Lee addresses Freedom Forum, young politicians during Southern Utah visit; ‘assert your rights or risk losing them’

Sen. Lee speaking to the crowd at the Freedom Forum, St. George, Utah, Sept. 6, 2013 | Photo by Mori Kessler, St. George News

ST. GEORGE – U.S. Sen. Mike Lee spoke to a packed house Friday night at the inaugural Freedom Forum, held at the Gardner Center on the Dixie State University campus. He addressed a myriad of topics related to the need for the American people to stand together and assert their constitutional rights before the government gradually takes those rights away.

Before speaking at the forum, sponsored by the Washington County Republican Party, Lee visited with students of George Washington Academy and members of the Teenage Republicans.

Sen. Lee with the winners of the student body elections at George Washington Academy, St. George, Utah, Sept. 6, 2013 | Photo courtesy of George Washington Academy, St. George News
Sen. Lee with the winners of the student body elections at George Washington Academy, St. George, Utah, Sept. 6, 2013 | Photo courtesy of George Washington Academy, St. George News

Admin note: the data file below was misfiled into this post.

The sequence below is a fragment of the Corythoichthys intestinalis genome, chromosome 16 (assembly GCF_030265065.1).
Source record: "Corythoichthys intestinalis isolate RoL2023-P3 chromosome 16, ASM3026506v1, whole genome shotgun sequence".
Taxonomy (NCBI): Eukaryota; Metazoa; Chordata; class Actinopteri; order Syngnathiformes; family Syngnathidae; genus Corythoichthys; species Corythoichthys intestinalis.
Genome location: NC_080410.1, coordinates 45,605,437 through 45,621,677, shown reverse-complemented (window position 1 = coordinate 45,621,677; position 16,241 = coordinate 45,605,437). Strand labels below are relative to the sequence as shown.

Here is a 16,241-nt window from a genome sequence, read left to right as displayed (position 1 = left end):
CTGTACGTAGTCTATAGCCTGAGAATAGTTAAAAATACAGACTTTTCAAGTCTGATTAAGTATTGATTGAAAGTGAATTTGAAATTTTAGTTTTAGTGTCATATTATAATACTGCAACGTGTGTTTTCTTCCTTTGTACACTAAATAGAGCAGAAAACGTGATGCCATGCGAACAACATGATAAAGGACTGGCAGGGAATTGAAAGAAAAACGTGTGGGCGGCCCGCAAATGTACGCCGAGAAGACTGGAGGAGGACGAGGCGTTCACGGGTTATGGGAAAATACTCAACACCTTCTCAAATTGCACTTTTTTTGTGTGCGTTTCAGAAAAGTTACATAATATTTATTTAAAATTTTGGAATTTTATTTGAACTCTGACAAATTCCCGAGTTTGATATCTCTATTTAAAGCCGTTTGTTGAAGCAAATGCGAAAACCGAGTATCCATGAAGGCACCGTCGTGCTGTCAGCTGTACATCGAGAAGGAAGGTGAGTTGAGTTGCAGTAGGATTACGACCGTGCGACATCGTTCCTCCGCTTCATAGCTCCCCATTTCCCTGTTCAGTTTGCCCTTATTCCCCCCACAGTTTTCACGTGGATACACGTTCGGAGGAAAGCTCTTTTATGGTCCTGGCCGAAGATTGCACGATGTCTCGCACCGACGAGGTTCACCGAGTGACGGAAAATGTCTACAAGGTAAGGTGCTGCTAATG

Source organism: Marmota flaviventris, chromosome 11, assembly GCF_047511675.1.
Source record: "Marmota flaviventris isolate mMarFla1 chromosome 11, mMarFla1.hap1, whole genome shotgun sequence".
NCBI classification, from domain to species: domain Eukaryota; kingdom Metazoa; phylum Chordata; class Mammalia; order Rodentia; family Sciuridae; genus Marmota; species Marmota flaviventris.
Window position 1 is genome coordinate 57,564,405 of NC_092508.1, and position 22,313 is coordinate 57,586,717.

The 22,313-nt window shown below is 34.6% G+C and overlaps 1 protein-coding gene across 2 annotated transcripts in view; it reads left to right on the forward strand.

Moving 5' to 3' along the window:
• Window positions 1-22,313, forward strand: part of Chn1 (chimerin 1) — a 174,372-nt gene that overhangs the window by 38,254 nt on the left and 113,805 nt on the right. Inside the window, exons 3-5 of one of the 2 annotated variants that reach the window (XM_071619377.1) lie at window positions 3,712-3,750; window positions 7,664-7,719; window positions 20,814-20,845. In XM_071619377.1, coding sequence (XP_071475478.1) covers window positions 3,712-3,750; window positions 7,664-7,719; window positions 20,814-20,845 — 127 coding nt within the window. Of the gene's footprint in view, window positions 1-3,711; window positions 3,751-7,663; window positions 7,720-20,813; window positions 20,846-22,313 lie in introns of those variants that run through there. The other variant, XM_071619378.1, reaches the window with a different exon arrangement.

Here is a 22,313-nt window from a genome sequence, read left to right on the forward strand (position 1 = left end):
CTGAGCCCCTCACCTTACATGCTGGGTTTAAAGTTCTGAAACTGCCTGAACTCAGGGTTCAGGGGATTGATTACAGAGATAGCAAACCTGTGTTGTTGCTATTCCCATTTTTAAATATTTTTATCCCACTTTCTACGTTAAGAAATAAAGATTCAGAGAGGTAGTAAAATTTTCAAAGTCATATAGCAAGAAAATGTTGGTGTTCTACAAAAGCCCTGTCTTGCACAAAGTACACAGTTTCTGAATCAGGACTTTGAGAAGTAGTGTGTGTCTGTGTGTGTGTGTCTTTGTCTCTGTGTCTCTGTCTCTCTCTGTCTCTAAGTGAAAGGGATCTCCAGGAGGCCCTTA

George Washington Academy

On Thursday, students in grades 5-8 at the George Washington Academy charter school in St. George held their student elections. The following day, Lee visited a school assembly and answered questions about the electoral process. He also spoke to students about the Constitution and posed for photos with the student election winners.

Teenage Republicans

Before addressing a packed house in the Gardner Center, Lee spent time with members of the Teenage Republicans from around the county.

I’m glad you’re getting involved early,” Lee said.

Lee told the youth that the Affordable Healthcare Act needs to be stopped and he is doing what he can in Washington, D.C. to achieve that end. “We can’t let that law take effect,” he said.

He also took questions on the Second Amendment and U.S. military action against Syria. Lee said he and other senators, namely Rand Paul of Kentucky and Ted Cruz of Texas, are ardent supporters of the right to bear arms (or arm bears?) and will continue to fight against federal gun control measures.